Fulfilling the four pillars of wisdom

13th February 2009 at 00:00
Last month, Gordonstoun advertised for a housemaster. Jean McLeish went along to Prince Charles's old school to see what life is like there and what kind of person applies for the job

For most teachers, the thought of pupils coming round to their house for pizza on Saturday night is about as welcome as a school inspector at a staff outing. But for girls' night in at Gordonstoun, more than 60 teenagers take over Suzy Morton's home, while her own children are sound asleep in bed.

The girls arrive in shifts - the younger ones at 9.30pm and senior girls at 10.45pm. Once the last hot chocolate has been drunk, it's lights out at Plewlands House, where Mrs Morton is housemistress to 68 girls and mum to Robert, 6, and Katie, 5. Husband David is a PE teacher at Gordonstoun and accustomed to their sitting room looking like a scene from St Trinian's, as a raft of schoolgirls devour industrial quantities of pizza.

It's 75 years since founder Kurt Hahn started Gordonstoun, based on holistic educational ideals - training body, mind, soul and spirit. There were four boys when the school first started at a country mansion near Elgin in Moray.

Girls came 40 years later in 1972, and over the years new facilities have been added. The 150-acre campus with a lake and chapel is home to 600 pupils. Life here is not all pizza and hot chocolate - children face physical challenges like expeditions into the mountains and sail training voyages on the school's 80-foot yacht, "Ocean Spirit of Moray". Among community service options, they can serve as fire-fighters or on coastguard or mountain rescue teams.

"One of the great things about Gordonstoun is that anyone can fit in," says Mrs Morton, also a PE teacher who came here 12 years ago with David, head of sport, PE and activities. Before their children were born, she was one of the school's fire-fighters and remembers battling a grass fire for several exhausting hours before being called on to a late-night warehouse fire. "My husband was driving back with the tennis team and there we were holding the hoses waving at him - it was surreal," she says.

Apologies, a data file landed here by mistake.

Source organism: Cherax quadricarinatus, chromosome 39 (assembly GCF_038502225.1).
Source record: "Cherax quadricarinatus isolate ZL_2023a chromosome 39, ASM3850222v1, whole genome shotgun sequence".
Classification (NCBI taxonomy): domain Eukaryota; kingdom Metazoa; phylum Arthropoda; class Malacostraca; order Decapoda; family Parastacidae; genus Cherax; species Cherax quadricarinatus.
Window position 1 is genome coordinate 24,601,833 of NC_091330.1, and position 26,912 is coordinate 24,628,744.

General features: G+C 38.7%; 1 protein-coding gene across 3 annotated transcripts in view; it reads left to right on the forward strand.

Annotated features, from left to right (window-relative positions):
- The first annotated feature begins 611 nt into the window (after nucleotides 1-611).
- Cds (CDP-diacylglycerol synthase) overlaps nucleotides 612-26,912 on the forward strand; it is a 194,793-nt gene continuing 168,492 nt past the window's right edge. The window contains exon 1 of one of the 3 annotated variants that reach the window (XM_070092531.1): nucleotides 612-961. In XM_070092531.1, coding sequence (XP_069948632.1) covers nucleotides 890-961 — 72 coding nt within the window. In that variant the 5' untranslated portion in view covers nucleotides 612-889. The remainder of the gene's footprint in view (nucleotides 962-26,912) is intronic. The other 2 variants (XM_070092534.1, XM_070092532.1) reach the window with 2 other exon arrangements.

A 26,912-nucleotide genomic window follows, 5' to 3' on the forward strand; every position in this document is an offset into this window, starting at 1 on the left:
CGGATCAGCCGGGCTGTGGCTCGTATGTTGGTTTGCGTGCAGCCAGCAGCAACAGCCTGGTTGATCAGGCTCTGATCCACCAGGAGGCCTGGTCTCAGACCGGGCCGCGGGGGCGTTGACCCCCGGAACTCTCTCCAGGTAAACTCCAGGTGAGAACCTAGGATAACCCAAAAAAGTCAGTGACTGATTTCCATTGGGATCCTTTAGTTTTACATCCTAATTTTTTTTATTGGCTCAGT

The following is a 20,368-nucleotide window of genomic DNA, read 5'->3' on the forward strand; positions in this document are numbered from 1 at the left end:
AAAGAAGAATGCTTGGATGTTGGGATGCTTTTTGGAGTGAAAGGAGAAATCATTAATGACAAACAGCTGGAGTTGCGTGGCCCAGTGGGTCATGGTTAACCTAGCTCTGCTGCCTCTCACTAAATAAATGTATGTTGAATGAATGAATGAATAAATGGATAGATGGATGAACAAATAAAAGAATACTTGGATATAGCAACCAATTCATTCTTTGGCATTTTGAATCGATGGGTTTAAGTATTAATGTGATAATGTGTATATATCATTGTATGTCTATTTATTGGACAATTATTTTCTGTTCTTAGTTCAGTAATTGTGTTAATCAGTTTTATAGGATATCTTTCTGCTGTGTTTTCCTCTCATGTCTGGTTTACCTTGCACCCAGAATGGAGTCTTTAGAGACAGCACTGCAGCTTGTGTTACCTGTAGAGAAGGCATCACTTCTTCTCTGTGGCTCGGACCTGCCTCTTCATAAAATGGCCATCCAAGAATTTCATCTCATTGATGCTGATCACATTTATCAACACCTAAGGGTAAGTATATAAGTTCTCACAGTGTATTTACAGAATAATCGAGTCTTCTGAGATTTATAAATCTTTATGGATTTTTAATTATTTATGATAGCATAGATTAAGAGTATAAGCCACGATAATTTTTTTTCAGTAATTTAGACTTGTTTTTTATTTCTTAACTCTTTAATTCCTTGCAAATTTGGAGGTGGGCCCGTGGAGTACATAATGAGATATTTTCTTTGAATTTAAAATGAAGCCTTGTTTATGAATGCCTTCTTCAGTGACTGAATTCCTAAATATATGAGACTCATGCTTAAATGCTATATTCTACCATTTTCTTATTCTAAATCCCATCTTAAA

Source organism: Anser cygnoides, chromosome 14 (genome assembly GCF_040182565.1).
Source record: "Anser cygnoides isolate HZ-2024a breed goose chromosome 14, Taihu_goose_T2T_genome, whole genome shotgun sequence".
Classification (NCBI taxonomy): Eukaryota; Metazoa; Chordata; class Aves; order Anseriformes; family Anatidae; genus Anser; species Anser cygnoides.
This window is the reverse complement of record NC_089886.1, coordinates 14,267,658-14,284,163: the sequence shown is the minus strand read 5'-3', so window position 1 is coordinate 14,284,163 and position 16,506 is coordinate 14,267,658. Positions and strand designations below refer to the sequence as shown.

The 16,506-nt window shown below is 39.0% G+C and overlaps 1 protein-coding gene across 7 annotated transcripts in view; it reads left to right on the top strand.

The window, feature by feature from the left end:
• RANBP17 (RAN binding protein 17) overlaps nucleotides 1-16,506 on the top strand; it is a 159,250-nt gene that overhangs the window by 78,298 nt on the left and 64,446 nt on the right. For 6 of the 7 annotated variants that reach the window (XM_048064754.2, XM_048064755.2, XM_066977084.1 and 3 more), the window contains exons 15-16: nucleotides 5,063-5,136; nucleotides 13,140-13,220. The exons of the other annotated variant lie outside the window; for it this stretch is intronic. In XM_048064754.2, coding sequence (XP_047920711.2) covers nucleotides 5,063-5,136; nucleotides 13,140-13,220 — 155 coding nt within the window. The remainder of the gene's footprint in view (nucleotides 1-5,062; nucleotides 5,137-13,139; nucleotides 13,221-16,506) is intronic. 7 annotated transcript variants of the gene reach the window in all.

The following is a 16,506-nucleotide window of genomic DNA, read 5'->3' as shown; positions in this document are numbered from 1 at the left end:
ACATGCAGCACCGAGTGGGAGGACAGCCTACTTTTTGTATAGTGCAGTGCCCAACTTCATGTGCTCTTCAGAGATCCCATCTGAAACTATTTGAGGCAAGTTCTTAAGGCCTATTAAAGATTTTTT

Mrs Morton went to a state school and is a fireman's daughter, which may have given her the edge at those late-night blazes. Her children attend nearby Hopeman Primary and a nanny takes over when she's looking after Plewlands House boarders. Pupils ring the bell at the family quarters when they need her - she has two nights off a week and three weekends off each term. Even off duty, she is available if they need her.

When she first arrived she worried whether she would fit in - now it's home. "They are normal, everyday youngsters, with the same issues state school kids have. But they are here 24 hours, seven days a week and I found that exciting and that they were fully comprehensive; you've got a full academic range as well," says Mrs Morton, who previously taught in state schools.